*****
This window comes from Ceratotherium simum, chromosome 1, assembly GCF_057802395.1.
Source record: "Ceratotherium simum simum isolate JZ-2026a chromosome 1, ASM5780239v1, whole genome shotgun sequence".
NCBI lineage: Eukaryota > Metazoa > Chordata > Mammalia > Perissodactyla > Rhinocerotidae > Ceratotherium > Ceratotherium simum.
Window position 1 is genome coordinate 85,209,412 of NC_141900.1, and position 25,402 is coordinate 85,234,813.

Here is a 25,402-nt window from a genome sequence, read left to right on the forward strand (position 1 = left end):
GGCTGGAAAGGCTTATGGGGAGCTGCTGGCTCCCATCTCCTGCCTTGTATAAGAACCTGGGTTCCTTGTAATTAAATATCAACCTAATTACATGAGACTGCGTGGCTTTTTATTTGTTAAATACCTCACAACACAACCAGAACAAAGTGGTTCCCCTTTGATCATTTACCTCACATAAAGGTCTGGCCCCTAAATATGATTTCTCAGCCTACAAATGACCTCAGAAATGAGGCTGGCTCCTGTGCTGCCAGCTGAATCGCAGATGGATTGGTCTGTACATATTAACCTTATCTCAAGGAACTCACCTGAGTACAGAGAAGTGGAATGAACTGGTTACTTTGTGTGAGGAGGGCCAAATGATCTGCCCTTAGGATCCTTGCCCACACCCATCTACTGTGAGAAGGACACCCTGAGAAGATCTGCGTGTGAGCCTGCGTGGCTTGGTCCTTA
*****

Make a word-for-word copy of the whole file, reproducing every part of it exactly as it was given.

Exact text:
This window comes from Ceratotherium simum, chromosome 1, assembly GCF_057802395.1.
Source record: "Ceratotherium simum simum isolate JZ-2026a chromosome 1, ASM5780239v1, whole genome shotgun sequence".
NCBI lineage: Eukaryota > Metazoa > Chordata > Mammalia > Perissodactyla > Rhinocerotidae > Ceratotherium > Ceratotherium simum.
Window position 1 is genome coordinate 85,209,412 of NC_141900.1, and position 25,402 is coordinate 85,234,813.

Here is a 25,402-nt window from a genome sequence, read left to right on the forward strand (position 1 = left end):
GGCTGGAAAGGCTTATGGGGAGCTGCTGGCTCCCATCTCCTGCCTTGTATAAGAACCTGGGTTCCTTGTAATTAAATATCAACCTAATTACATGAGACTGCGTGGCTTTTTATTTGTTAAATACCTCACAACACAACCAGAACAAAGTGGTTCCCCTTTGATCATTTACCTCACATAAAGGTCTGGCCCCTAAATATGATTTCTCAGCCTACAAATGACCTCAGAAATGAGGCTGGCTCCTGTGCTGCCAGCTGAATCGCAGATGGATTGGTCTGTACATATTAACCTTATCTCAAGGAACTCACCTGAGTACAGAGAAGTGGAATGAACTGGTTACTTTGTGTGAGGAGGGCCAAATGATCTGCCCTTAGGATCCTTGCCCACACCCATCTACTGTGAGAAGGACACCCTGAGAAGATCTGCGTGTGAGCCTGCGTGGCTTGGTCCTTA